Beginning in the 12th cent. the Arabic versions of Greek works were translated into Latin, an edition of Ptolemy's Almagest being translated at Toledo, and one of Aristotle's biological works in Sicily. Leonardo da Pisa (Fibonacci) presented some of the new Hindu-Arabic mathematics in the early 13th cent., and the medical and alchemical works were also translated. Also in the 13th cent., a trend toward empiricism was promoted by Roger Bacon and others, but this was short-lived. The dominant philosophy of science and other fields was the Christianized version of Aristotelian philosophy created by Albertus Magnus and Thomas Aquinas in the 13th cent. This view tended to treat scientific theories as extensions of philosophy and, for example, postulated the existence of angelic agents to account for the movements of the heavenly bodies. Even so, the craft traditions continued to develop in an independent manner, particularly medieval alchemy, and certain schools grew up that were not dominated by the main scholastic philosophy. The rebirth, or RenaissanceRenaissance
[Fr.,=rebirth], term used to describe the development of Western civilization that marked the transition from medieval to modern times. This article is concerned mainly with general developments and their impact in the fields of science, rhetoric, literature, and
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, of learning spread throughout the West from the 14th to the 16th cent. and was further enhanced by the great voyages of discovery that began in the 15th cent.

The Scientific Revolution

Science, in the modern sense of the term, came into being in the 16th and 17th cent., with the merging of the craft tradition with scientific theory and the evolution of the scientific method. The feeling of dissatisfaction with the older philosophical approach had begun much earlier and had produced other results, such as the Protestant Reformation, but the revolution in science began with the work of Copernicus, Paracelsus, Vesalius, and others in the 16th cent. and reached full flower in the 17th cent.

The Rejection of Traditional Paradigms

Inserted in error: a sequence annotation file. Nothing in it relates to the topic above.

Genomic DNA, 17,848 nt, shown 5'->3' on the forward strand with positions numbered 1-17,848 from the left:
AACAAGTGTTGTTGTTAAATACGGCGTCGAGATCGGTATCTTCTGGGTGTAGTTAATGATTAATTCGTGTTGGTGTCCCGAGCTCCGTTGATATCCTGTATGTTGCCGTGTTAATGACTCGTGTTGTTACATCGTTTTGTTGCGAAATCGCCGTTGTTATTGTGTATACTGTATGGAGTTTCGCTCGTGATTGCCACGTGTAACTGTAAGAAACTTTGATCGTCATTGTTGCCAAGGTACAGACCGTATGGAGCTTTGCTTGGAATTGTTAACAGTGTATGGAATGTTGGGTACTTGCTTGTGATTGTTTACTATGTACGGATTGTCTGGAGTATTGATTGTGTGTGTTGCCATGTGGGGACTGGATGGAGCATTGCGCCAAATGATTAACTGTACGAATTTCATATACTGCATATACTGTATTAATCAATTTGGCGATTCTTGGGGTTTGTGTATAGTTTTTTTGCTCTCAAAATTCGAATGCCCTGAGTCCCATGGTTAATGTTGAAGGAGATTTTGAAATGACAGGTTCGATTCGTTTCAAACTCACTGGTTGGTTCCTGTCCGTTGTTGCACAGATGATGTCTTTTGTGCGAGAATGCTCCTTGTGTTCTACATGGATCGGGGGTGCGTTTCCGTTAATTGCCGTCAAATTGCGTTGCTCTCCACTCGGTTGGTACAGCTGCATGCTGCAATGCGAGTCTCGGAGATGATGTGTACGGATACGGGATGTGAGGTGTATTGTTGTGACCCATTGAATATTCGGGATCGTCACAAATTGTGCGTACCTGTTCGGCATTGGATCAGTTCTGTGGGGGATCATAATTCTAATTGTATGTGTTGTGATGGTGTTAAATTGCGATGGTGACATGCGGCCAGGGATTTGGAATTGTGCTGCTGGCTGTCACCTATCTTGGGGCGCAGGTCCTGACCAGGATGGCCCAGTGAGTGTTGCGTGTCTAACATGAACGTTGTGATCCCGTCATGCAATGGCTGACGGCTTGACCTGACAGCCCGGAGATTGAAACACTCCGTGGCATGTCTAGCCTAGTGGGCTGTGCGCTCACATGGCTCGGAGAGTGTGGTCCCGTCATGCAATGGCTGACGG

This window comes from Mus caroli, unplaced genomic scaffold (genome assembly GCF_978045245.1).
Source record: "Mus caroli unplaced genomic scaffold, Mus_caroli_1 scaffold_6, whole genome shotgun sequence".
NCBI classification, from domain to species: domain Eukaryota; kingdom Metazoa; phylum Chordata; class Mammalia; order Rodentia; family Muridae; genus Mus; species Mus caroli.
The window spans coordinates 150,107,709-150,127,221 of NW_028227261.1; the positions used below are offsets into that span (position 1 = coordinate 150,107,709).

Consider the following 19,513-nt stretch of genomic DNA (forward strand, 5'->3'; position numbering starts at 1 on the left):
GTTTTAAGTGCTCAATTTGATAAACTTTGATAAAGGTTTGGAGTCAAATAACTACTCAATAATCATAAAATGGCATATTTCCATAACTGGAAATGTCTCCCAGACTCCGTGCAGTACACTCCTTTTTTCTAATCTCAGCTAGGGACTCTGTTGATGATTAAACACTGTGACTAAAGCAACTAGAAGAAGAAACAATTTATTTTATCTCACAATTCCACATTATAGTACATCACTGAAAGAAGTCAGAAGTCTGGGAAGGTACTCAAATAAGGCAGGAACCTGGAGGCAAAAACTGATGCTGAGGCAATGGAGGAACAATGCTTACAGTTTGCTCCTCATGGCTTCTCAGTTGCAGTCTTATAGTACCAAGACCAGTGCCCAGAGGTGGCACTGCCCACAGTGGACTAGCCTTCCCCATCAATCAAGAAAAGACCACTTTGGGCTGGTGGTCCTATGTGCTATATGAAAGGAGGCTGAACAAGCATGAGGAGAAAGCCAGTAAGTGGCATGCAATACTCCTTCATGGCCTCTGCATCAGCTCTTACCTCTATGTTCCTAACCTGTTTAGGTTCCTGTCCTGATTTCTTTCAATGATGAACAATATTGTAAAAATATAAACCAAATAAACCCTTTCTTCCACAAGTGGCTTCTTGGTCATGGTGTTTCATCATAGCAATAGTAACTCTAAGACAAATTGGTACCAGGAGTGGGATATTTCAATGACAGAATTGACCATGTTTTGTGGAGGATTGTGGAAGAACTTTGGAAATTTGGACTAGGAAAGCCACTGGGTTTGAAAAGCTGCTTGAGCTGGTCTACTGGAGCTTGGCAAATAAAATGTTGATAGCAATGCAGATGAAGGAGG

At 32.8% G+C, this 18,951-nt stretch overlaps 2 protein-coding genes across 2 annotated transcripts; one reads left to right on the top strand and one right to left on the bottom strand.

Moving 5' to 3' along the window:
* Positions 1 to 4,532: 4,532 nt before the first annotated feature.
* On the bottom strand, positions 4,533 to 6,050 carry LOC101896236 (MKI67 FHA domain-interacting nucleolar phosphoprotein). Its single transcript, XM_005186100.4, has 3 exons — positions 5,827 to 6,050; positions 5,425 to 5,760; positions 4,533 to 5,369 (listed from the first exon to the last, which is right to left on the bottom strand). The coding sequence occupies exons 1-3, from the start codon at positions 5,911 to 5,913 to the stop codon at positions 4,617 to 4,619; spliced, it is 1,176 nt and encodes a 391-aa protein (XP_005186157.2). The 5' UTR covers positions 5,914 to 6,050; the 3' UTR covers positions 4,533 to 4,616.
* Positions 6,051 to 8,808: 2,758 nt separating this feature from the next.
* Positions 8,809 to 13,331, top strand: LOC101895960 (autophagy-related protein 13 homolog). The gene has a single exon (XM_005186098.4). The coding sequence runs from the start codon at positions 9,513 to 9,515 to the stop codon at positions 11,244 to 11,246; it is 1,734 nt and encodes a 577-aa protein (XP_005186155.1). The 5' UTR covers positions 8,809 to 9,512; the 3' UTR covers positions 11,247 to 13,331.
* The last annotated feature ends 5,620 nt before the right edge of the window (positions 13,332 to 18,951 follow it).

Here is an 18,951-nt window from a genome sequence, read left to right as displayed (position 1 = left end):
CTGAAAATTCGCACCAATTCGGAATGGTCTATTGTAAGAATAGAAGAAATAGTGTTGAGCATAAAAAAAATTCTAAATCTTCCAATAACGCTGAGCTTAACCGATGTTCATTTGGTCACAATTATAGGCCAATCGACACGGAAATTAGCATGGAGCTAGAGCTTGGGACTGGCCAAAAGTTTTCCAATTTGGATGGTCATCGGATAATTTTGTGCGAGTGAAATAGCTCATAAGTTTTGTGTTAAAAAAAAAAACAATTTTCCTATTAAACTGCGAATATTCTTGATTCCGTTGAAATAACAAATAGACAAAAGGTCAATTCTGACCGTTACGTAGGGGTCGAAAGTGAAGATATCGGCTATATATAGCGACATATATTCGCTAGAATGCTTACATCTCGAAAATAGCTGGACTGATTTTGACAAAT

Copernicus broke with the traditional belief, supported by both scientists and theologians, that the earth was at the center of the universe; his work, finally published in the year of his death (1543), proposed that the earth and other planets move in circular orbits around the sun. Paracelsus rejected the older alchemical and medical theories and founded iatrochemistry, the forerunner of modern medical chemistry. Andreas Vesalius, like Paracelsus, turned away from the medical teachings of Galen and other early authorities and through his anatomical studies helped to found modern medicine and biology. The philosophical basis for the scientific revolution was expressed in the writings of Francis Bacon, who urged that the experimental method plays the key role in the development of scientific theories, and of René Descartes, who held that the universe is a mechanical system that can be described in mathematical terms. The science of mechanics was established by Galileo, Simon Stevin, and others. The astronomical system of Copernicus gained support from the accurate observations of Tycho Brahe; the modification of Johannes Kepler, who used Tycho's work to show that the planetary orbits are elliptical rather than circular; and the writings of Galileo, who based his arguments on his own mechanical theories and observations with the newly invented telescope. Other instruments were also of major importance in the discoveries of the scientific revolution. The microscope extended human knowledge of living things just as the telescope had extended human knowledge of the heavens. The mechanical clock was perfected in the late 16th cent. by Christian Huygens, who also made improvements in the telescope, and thus events, both celestial and terrestrial, could be timed with greater precision—an essential factor in the development of the exact sciences, such as mechanics. The 17th cent. also saw the discovery of the circulation of the blood by William Harvey and the founding of modern chemistry by Robert Boyle.